December 9, 2022

The low-transaction-fee argument for Bitcoin is silly

A common argument advanced by Bitcoin proponents is that unlike banks and credit cards, Bitcoin has low (or even zero) transaction fees. The claim is a complete red herring, and in this post I’ll explain why.

Let’s assume for the purposes of argument that Bitcoin transaction fees are, in fact, zero. There are small mining-related transaction fees, but it seems plausible that these fees will always be far smaller than those associated with traditional banking.

Why do banks and credit cards charge those annoying fees? A major reason is fraud. Banks eat the cost of fraudulent transactions, but pass on the cost to the customer by taking a cut of each legitimate transaction. Fraud is not an artifact of a particular system that we can design away — it is inherent to every form of money handled by humans. To compare Bitcoin meaningfully with traditional banking, then, we must ask how big fraud-related losses are for Bitcoin users.

Framed this way, the comparison is not a happy one for Bitcoin. From thefts of wallets to hacks of Bitcoin exchanges, fraud in the Bitcoin ecosystem is rampant. It only gets worse when we add sources of risk other than fraud. A recent study found that 45% of Bitcoin exchanges shut down. Several of the rest have suffered attacks and losses.
[Read more…]

How Consensus Drives Bitcoin

Josh Kroll, Ian Davey and I have a new paper on the dynamics of Bitcoin, which we’re going to release in a few days. This post is the first in a series exploring our paper’s analysis of why Bitcoin works and what could derail it.

Consensus drives Bitcoin. Like any fiat currency (a currency not backed by anything of intrinsic value), Bitcoin has value because of an expectation that people will continue to accept the currency in payment. Like Tinkerbell, who exists because you believe in her, Bitcoin has value because enough people believe it has value. This much is true for all fiat currencies.

But Bitcoin is not just a currency, it is also a technology—and that technology must function correctly for the currency to operate and retain its value. In particular, there are two additional forms of consensus that must exist for Bitcoin to operate.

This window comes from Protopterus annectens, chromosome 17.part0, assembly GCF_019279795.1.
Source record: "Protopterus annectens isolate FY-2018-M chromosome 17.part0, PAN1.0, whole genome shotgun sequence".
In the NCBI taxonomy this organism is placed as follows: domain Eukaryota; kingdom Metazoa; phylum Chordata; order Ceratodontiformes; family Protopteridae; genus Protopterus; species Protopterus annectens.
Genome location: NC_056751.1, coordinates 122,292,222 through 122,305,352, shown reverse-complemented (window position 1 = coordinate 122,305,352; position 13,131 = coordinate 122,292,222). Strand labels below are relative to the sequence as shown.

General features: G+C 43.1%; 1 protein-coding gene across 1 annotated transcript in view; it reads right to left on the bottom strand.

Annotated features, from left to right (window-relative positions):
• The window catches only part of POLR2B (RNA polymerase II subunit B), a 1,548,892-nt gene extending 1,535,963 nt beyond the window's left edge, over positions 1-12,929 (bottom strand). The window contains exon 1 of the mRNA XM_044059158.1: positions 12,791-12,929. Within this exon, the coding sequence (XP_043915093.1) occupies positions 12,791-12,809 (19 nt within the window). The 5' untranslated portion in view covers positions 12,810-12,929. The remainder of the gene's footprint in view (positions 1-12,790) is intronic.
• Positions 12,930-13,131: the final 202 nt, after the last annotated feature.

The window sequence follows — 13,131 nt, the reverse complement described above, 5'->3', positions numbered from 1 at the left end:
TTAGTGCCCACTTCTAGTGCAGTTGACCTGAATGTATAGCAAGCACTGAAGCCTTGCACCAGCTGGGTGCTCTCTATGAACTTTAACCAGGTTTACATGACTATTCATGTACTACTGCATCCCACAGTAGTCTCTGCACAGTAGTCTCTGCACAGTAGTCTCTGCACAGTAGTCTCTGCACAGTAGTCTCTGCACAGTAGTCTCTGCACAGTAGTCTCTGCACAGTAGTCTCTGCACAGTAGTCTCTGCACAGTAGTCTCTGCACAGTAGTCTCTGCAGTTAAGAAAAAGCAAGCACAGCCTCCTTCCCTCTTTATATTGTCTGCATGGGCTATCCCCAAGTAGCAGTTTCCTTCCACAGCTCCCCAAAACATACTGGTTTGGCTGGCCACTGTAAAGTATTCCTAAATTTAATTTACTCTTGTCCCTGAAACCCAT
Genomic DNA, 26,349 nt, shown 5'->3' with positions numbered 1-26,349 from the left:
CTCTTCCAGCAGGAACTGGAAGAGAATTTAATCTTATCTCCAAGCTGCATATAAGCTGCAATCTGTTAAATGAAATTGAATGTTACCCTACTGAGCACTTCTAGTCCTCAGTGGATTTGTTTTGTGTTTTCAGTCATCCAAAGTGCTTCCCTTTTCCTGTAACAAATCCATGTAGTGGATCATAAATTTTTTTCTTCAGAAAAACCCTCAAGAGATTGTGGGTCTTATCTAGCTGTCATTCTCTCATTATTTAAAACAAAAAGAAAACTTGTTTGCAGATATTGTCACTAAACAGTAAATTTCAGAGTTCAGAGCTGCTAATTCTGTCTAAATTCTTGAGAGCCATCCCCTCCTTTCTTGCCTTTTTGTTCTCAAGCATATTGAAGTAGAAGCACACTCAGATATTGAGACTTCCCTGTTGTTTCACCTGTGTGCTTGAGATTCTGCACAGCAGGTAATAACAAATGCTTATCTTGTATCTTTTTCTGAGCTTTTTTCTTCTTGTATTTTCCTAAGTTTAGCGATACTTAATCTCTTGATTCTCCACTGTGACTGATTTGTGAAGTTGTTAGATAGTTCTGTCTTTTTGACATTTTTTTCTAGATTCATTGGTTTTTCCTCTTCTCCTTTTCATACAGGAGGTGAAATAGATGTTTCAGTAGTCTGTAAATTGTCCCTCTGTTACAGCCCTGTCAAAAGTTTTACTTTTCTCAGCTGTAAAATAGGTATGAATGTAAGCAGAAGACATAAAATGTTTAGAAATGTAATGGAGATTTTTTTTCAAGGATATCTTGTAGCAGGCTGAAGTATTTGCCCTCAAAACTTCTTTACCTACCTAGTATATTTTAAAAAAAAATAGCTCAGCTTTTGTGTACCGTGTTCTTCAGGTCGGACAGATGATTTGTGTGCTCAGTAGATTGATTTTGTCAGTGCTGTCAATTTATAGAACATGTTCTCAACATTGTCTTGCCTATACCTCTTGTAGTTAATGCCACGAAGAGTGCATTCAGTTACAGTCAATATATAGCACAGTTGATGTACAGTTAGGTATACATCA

[Read more…]

Basic Economics of Bitcoin Mining

Arvind wrote yesterday about the availability of chips that do super-fast Bitcoin mining. I want to follow up by unpacking the economics of Bitcoin mining, to see what the effect of the new chips will be, and more generally what the future of Bitcoin mining looks like.
[Read more…]

Bitcoin grows up, gets its own hardware

The big news in the Bitcoin world is that there are several Bitcoin-mining ASICs (custom chips) already shipping or about to be launched. Avalon in particular has been getting some attention recently. Bitcoin mining moved long ago from CPUs to GPUs, but this takes it one step further. The expectation is that very soon most mining will be done by such specialized hardware; general-purpose machines will be too inefficient to be profitable. This development raises a whole host of interesting questions.

First, if ASIC mining is indeed so much faster than any current method, and can recover the hardware cost in just a few days as claimed, why are the creators selling them, or even talking about them?! Why not keep the existence of these devices a secret and mine as much BTC as possible before the world catches on? After all, the costs of packaging and distribution will only decrease the margins. There are several possible explanations:
[Read more…]